Odds and ends: Molly using scratch, Thunyama , Chloe and Ella want you to finish the story, Chloe on idioms,

UPDATE   UPDATE

As next week is Easter here in Australia, there will be no post on the 16th April. The  next post will be Sunday 23rd April.

Maybe you could use this time to visit other blogs, have a go at some activities you haven’t finished or just write some interesting posts.

Have you been checking out the class blogs as well? Many of these have student blogs attached on the sidebar.

Week 6: Our food and culture

An important part of blogging as part of a global community is learning more about each others’ culture.  Food is often one of the first things you notice when visiting another country. (If you completed this activity last year, you might want to change the topic to stories, songs or clothing from your culture)

This week we’re going to learn more about each others’ culture by sharing stories about food popular in our country or asking other participants questions about food in their country.

To help you get started I’m going to tell you about food that is popular in Australia.

Vegemite

VegemiteVegemite is uniquely Australian and most Aussies have a jar of Vegemite in their house.  We even have our own Vegemite song! It’s a dark brown food paste made from leftover brewers’ yeast, vegetables and additives.

Our favorite way of eating Vegemite is on toasted bread with a layer of margarine (or butter) spread with a thin layer of Vegemite.

While some might say Vegemite is an acquired taste — the true secret to eating Vegemite is the thin layer of Vegemite on toast.  Most of the hilarious taste testing Vegemite videos on YouTube are caused by trying to eat Vegemite like you would Peanut butter, Nutella or Jam.

Aussie Meat Pies

The Meat pie is considered iconic in Australia and New Zealand.  These are hand-sized meat pies made up of diced or minced meat and vegetables.

Most Australian bakeries sell a wide variety of meat pies, sausage rolls in addition to bread and cakes.  Meat pies and sausage rolls are a common lunch food here and you can also buy them at most lunch bars and petrol stations.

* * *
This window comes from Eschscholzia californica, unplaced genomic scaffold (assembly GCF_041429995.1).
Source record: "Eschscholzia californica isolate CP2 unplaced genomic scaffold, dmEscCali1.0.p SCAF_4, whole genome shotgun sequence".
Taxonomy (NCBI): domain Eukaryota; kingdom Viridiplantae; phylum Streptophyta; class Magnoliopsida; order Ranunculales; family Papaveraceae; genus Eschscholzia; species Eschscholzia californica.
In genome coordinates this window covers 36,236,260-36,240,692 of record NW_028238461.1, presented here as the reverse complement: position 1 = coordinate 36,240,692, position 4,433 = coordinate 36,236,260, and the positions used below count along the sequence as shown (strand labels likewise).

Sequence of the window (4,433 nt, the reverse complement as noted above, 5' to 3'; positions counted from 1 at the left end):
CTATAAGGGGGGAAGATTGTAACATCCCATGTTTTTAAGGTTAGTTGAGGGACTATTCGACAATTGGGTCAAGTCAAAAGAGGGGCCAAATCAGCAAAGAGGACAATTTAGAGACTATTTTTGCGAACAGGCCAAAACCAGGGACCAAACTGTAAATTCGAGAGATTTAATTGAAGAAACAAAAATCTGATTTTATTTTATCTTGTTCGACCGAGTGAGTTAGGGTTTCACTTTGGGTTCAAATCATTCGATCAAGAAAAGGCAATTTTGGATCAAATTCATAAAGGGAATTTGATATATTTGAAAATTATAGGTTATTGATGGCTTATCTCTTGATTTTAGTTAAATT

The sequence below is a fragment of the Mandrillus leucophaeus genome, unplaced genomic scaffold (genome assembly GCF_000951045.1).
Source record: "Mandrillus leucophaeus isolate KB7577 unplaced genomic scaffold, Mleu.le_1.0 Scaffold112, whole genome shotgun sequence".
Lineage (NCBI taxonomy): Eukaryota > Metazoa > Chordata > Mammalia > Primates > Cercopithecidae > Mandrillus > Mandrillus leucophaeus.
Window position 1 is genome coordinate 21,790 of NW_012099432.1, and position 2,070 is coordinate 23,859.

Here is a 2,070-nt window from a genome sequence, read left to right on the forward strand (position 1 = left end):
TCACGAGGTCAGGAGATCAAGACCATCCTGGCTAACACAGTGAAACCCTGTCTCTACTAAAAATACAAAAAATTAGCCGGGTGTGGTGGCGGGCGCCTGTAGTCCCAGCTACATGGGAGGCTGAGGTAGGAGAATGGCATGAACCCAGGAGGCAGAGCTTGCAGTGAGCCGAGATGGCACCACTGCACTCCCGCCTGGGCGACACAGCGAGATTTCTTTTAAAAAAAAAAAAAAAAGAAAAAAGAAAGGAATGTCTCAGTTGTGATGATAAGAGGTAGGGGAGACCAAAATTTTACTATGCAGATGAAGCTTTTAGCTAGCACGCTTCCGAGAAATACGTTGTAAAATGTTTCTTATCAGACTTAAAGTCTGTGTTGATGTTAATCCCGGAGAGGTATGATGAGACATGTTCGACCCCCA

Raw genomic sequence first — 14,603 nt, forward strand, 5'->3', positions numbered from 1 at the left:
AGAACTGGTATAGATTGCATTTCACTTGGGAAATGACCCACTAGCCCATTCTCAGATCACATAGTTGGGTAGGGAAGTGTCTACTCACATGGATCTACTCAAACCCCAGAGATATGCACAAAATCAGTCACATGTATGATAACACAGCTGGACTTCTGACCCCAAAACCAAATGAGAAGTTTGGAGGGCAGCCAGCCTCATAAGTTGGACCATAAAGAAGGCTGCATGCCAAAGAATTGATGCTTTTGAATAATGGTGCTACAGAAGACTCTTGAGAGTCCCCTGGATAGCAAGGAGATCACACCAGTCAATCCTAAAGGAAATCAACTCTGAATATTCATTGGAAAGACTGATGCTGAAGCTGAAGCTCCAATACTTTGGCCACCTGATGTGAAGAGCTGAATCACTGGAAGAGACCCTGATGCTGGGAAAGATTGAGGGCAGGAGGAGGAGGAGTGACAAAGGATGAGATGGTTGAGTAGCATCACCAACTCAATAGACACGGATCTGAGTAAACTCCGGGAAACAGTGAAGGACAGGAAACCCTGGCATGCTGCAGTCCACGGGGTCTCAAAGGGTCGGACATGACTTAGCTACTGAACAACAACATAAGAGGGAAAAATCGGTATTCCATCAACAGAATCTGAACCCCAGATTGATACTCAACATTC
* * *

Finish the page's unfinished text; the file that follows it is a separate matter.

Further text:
Pies

Selection of pies and sausage rolls at a bakery

Home made meat piesEach bakery has their own unique recipes.

You might enjoy making meat pies with your students.  It isn’t hard.

Here are some tips:

  • Follow this Curtis Stone Meat Pie recipe.
  • Make the filling in advance and wait until it is completely cooled until you use it to fill the pies (I don’t add the chicken livers).
  • You eat the pie by holding it in your hand.

Food in other Countries

A challenge with visiting other countries is sometimes the food you are used to isn’t available or is hard to get.

Watch Brian Lockwood video where he discusses the challenges of buying bread in China.  Brian is an American teacher who works at a school in Nanjing, China.

Activity 1: 

Write a post on food, songs, stories or clothing that is popular in your country.

In your post, include links to where you researched and some images with attribution. You might also want to a collage of images or a slideshow you have created.

Activity 2:  

Visit Inside Scoops Taco Tuesday post to learn what their students eat for lunch.  Leave a comment on Taco Tuesday post to let them know what you eat for school lunches in where you live or write a post to share what school lunches are like where you live.

Activity 3:  

Create a poll or survey and embed it into a post to find out more about the types of foods eaten by your readers or songs sung, stories told or clothing worn.